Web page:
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FOG! Chats With Pop Culture Artist BRANDON BIRD

Art is certainly a subjective medium and it is almost impossible not to have a visceral experience when looking at a piece that hits you right in the stomach. For myself, a great piece of work conjures up feelings that defy explanation and leaves you in a schizophrenic whirlwind of exhilaration, confusion and joy. And yes, artist Brandon Bird‘s work has that exact kind of power.

Marrying a truly astonishing technical skill with the playfulness of pop culture, Bird has been able to establish a truly remarkable career that elevates the fast-growing arena of celebrity/character art into a stratosphere of its very own.

A feat that really is something to behold.

FOG! recently got a chance to chat with Brandon Bird about his work, his new book and, of course, the love affair that people have with Law and Order.

Check it out after the break.

FOG!: Your paintings depict a surreal world in which prominent characters and celebrities from beloved TV shows and films dwell. When starting a painting are you influenced by the subject alone or by what is currently making the rounds on the Internet?

Brandon Bird: I always go from the gut; I never, ever, ever pick subjects according to what’s popular at the moment. That would be foolish, given that it takes months or years to develop an oil painting–I had my fingers crossed the whole time that Guy Fieri wouldn’t die of a heart attack before I finished my Guy/Ghostbusters painting.

FOG!: You spend a great deal of time with the show Law and Order. Personally I find the show a great comfort. Wherever I am, whatever life might throw at me, I can always count on Lenny Brisco or Jack McCoy to be there. What about the show inspired you to immortalize it in some of the funniest, most interesting ways imaginable?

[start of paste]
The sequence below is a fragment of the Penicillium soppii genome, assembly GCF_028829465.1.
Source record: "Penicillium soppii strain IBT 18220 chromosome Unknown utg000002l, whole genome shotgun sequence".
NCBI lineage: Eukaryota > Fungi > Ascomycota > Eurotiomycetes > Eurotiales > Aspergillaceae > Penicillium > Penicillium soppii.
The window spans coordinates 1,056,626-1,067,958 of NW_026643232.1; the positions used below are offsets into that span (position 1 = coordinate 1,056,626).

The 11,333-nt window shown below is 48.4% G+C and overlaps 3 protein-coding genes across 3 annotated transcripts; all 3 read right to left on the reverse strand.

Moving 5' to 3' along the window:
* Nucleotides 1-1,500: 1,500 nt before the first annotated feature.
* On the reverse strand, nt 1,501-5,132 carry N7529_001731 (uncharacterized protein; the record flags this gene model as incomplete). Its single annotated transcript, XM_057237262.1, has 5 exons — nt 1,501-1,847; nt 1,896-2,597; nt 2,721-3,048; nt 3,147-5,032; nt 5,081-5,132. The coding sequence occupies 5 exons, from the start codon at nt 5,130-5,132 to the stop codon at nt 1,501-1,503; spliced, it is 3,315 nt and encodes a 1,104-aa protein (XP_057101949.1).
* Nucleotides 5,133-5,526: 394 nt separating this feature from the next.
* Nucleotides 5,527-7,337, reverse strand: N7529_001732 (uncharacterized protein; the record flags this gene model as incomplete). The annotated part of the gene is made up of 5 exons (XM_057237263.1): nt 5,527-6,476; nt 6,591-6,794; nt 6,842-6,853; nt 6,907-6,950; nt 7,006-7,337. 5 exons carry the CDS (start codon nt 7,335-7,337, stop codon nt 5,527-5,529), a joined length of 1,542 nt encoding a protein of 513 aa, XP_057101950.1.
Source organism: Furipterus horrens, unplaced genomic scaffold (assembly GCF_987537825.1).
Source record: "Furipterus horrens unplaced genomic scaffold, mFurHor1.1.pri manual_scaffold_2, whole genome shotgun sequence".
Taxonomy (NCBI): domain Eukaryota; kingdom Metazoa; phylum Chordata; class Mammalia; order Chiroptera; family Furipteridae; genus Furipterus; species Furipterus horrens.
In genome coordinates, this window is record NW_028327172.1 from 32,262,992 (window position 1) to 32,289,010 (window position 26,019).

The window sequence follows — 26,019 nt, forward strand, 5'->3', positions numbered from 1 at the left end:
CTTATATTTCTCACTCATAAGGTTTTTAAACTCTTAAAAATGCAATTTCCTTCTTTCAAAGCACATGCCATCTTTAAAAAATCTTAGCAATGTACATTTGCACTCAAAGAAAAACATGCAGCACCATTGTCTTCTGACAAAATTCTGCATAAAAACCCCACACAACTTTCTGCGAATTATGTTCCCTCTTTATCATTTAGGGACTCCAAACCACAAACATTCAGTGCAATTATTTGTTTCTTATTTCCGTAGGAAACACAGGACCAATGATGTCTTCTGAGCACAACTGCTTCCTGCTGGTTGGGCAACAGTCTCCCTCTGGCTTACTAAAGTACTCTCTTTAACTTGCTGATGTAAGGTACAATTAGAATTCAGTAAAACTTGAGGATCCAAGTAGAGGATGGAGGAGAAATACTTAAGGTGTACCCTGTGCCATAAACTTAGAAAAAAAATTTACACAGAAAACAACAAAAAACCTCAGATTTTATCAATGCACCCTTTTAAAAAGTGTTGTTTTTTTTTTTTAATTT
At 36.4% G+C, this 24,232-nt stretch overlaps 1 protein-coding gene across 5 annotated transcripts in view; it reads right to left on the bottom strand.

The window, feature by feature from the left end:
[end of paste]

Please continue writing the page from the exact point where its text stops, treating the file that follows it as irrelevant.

BB: The world would be a better place if Jack and Lennie were real. So I’m doing my part to ensure the creation of a “Law & Order” tulpa.

FOG!:  Are you surprised by how passionate people have become about Pop Culture? As a dork growing up I always felt like a loner, obsessing over the minute details of shows like M.A.N.T.I.S. and Misfits of Science or how the characters of the teen show Sweet Valley High couldn’t capture the inner demons of the Wakefield twins in the book series. But now everyone seems to be on the same wavelength. Your work, while steeped in pop culture goes further, it feels as if these could be Valentines to subjects that you have a personal relationship with. Is that true or are you simply reflecting what is happening in the culture right now?

BB: I’m actually very wary of how big pop/geek culture has become. We have this huge, shared cultural vocabulary to work from, but I’m not sure we’re using it to say anything to each other besides, “Hey, I like this thing too!” It’s a snake made out of fanboys eating its own tail. The goal should be, like you said, to use these shared concepts to relate something personal.

FOG!: Your book, Brandon Bird’s Astonishing World of Art is not your typical “Art” book, rather it’s an interactive book that breaks down the barriers of artist and audience and hands over the reins to the reader. They can color in it, paint in it, cut stuff out and basically rip it into pieces. What made you decide to go this route rather than the traditional glossy coffee table book?

BB: Well, I’ve found that some of the pieces I’ve gotten the biggest response from aren’t paintings, but things that people can hold in their hands and manipulated and play with–the SVU Valentines, the Nic Cage colorform set, etc. So I wanted to carry that idea forward and figure out a way to make the book itself an art object.

And, from a very practical perspective, publishers just weren’t interested in a plain old coffee table book, but they did seem to like stickers.

FOG!: After all this success, what is next on your plate?

BB: More drawings and paintings and products, I hope. I’m only like 10% through my list of ideas.

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